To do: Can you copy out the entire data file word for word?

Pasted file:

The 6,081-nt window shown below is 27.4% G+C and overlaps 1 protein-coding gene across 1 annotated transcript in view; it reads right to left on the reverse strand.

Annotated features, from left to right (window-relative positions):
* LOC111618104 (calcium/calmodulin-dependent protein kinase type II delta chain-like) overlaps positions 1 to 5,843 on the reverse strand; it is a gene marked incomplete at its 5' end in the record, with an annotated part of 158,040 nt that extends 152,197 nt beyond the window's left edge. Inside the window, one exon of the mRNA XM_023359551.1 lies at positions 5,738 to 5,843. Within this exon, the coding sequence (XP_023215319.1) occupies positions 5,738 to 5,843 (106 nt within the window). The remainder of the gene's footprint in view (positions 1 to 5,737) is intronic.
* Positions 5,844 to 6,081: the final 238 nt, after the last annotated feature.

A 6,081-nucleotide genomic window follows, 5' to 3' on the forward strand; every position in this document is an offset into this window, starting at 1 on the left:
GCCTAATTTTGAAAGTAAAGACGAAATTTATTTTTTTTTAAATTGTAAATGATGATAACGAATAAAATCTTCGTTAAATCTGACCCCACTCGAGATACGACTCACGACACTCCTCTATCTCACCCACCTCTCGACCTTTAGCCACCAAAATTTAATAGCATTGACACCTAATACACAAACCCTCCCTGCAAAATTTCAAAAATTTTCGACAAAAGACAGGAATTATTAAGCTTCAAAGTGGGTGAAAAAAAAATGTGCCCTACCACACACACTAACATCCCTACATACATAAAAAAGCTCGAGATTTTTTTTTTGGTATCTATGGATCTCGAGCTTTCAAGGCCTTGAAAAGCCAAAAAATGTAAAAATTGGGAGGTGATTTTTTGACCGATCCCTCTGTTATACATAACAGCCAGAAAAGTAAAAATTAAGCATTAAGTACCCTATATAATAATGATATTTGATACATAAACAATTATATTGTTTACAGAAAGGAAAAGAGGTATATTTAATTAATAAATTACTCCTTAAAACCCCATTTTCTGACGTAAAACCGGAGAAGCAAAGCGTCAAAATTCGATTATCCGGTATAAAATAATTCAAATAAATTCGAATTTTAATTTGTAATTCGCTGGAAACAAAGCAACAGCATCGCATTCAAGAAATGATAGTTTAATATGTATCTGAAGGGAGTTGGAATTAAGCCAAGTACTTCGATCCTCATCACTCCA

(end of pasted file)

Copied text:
The 6,081-nt window shown below is 27.4% G+C and overlaps 1 protein-coding gene across 1 annotated transcript in view; it reads right to left on the reverse strand.

Annotated features, from left to right (window-relative positions):
* LOC111618104 (calcium/calmodulin-dependent protein kinase type II delta chain-like) overlaps positions 1 to 5,843 on the reverse strand; it is a gene marked incomplete at its 5' end in the record, with an annotated part of 158,040 nt that extends 152,197 nt beyond the window's left edge. Inside the window, one exon of the mRNA XM_023359551.1 lies at positions 5,738 to 5,843. Within this exon, the coding sequence (XP_023215319.1) occupies positions 5,738 to 5,843 (106 nt within the window). The remainder of the gene's footprint in view (positions 1 to 5,737) is intronic.
* Positions 5,844 to 6,081: the final 238 nt, after the last annotated feature.

A 6,081-nucleotide genomic window follows, 5' to 3' on the forward strand; every position in this document is an offset into this window, starting at 1 on the left:
GCCTAATTTTGAAAGTAAAGACGAAATTTATTTTTTTTTAAATTGTAAATGATGATAACGAATAAAATCTTCGTTAAATCTGACCCCACTCGAGATACGACTCACGACACTCCTCTATCTCACCCACCTCTCGACCTTTAGCCACCAAAATTTAATAGCATTGACACCTAATACACAAACCCTCCCTGCAAAATTTCAAAAATTTTCGACAAAAGACAGGAATTATTAAGCTTCAAAGTGGGTGAAAAAAAAATGTGCCCTACCACACACACTAACATCCCTACATACATAAAAAAGCTCGAGATTTTTTTTTTGGTATCTATGGATCTCGAGCTTTCAAGGCCTTGAAAAGCCAAAAAATGTAAAAATTGGGAGGTGATTTTTTGACCGATCCCTCTGTTATACATAACAGCCAGAAAAGTAAAAATTAAGCATTAAGTACCCTATATAATAATGATATTTGATACATAAACAATTATATTGTTTACAGAAAGGAAAAGAGGTATATTTAATTAATAAATTACTCCTTAAAACCCCATTTTCTGACGTAAAACCGGAGAAGCAAAGCGTCAAAATTCGATTATCCGGTATAAAATAATTCAAATAAATTCGAATTTTAATTTGTAATTCGCTGGAAACAAAGCAACAGCATCGCATTCAAGAAATGATAGTTTAATATGTATCTGAAGGGAGTTGGAATTAAGCCAAGTACTTCGATCCTCATCACTCCA